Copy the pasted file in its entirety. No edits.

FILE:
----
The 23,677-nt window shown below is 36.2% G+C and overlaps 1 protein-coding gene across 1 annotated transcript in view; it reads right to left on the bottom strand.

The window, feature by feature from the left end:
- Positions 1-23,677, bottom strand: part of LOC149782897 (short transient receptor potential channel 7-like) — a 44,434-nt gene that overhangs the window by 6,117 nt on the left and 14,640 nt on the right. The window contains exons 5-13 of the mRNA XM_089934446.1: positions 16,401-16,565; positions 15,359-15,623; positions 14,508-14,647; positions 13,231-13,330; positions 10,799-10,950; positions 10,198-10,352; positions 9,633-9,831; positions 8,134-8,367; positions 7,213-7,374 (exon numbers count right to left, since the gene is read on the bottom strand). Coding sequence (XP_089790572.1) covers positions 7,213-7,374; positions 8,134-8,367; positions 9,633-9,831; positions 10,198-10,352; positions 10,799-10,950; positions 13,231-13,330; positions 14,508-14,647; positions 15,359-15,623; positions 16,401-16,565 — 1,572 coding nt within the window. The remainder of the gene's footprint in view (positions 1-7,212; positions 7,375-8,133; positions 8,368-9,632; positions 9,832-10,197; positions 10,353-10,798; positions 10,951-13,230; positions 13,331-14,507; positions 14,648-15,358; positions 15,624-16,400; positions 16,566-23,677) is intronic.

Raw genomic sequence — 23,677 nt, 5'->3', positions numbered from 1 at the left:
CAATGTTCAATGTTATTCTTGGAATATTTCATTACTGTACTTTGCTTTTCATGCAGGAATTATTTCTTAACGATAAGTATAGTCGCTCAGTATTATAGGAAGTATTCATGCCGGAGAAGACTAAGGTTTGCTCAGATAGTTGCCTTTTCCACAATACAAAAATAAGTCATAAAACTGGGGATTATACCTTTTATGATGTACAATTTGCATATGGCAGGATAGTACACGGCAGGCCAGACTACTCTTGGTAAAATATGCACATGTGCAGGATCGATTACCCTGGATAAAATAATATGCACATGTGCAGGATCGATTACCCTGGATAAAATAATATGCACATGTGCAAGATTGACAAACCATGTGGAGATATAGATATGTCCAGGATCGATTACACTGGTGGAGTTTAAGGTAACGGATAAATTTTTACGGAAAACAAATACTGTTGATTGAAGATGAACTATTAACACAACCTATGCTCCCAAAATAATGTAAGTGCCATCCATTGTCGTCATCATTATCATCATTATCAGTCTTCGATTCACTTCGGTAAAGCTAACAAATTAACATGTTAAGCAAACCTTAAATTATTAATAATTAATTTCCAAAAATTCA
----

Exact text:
The 23,677-nt window shown below is 36.2% G+C and overlaps 1 protein-coding gene across 1 annotated transcript in view; it reads right to left on the bottom strand.

The window, feature by feature from the left end:
- Positions 1-23,677, bottom strand: part of LOC149782897 (short transient receptor potential channel 7-like) — a 44,434-nt gene that overhangs the window by 6,117 nt on the left and 14,640 nt on the right. The window contains exons 5-13 of the mRNA XM_089934446.1: positions 16,401-16,565; positions 15,359-15,623; positions 14,508-14,647; positions 13,231-13,330; positions 10,799-10,950; positions 10,198-10,352; positions 9,633-9,831; positions 8,134-8,367; positions 7,213-7,374 (exon numbers count right to left, since the gene is read on the bottom strand). Coding sequence (XP_089790572.1) covers positions 7,213-7,374; positions 8,134-8,367; positions 9,633-9,831; positions 10,198-10,352; positions 10,799-10,950; positions 13,231-13,330; positions 14,508-14,647; positions 15,359-15,623; positions 16,401-16,565 — 1,572 coding nt within the window. The remainder of the gene's footprint in view (positions 1-7,212; positions 7,375-8,133; positions 8,368-9,632; positions 9,832-10,197; positions 10,353-10,798; positions 10,951-13,230; positions 13,331-14,507; positions 14,648-15,358; positions 15,624-16,400; positions 16,566-23,677) is intronic.

Raw genomic sequence — 23,677 nt, 5'->3', positions numbered from 1 at the left:
CAATGTTCAATGTTATTCTTGGAATATTTCATTACTGTACTTTGCTTTTCATGCAGGAATTATTTCTTAACGATAAGTATAGTCGCTCAGTATTATAGGAAGTATTCATGCCGGAGAAGACTAAGGTTTGCTCAGATAGTTGCCTTTTCCACAATACAAAAATAAGTCATAAAACTGGGGATTATACCTTTTATGATGTACAATTTGCATATGGCAGGATAGTACACGGCAGGCCAGACTACTCTTGGTAAAATATGCACATGTGCAGGATCGATTACCCTGGATAAAATAATATGCACATGTGCAGGATCGATTACCCTGGATAAAATAATATGCACATGTGCAAGATTGACAAACCATGTGGAGATATAGATATGTCCAGGATCGATTACACTGGTGGAGTTTAAGGTAACGGATAAATTTTTACGGAAAACAAATACTGTTGATTGAAGATGAACTATTAACACAACCTATGCTCCCAAAATAATGTAAGTGCCATCCATTGTCGTCATCATTATCATCATTATCAGTCTTCGATTCACTTCGGTAAAGCTAACAAATTAACATGTTAAGCAAACCTTAAATTATTAATAATTAATTTCCAAAAATTCA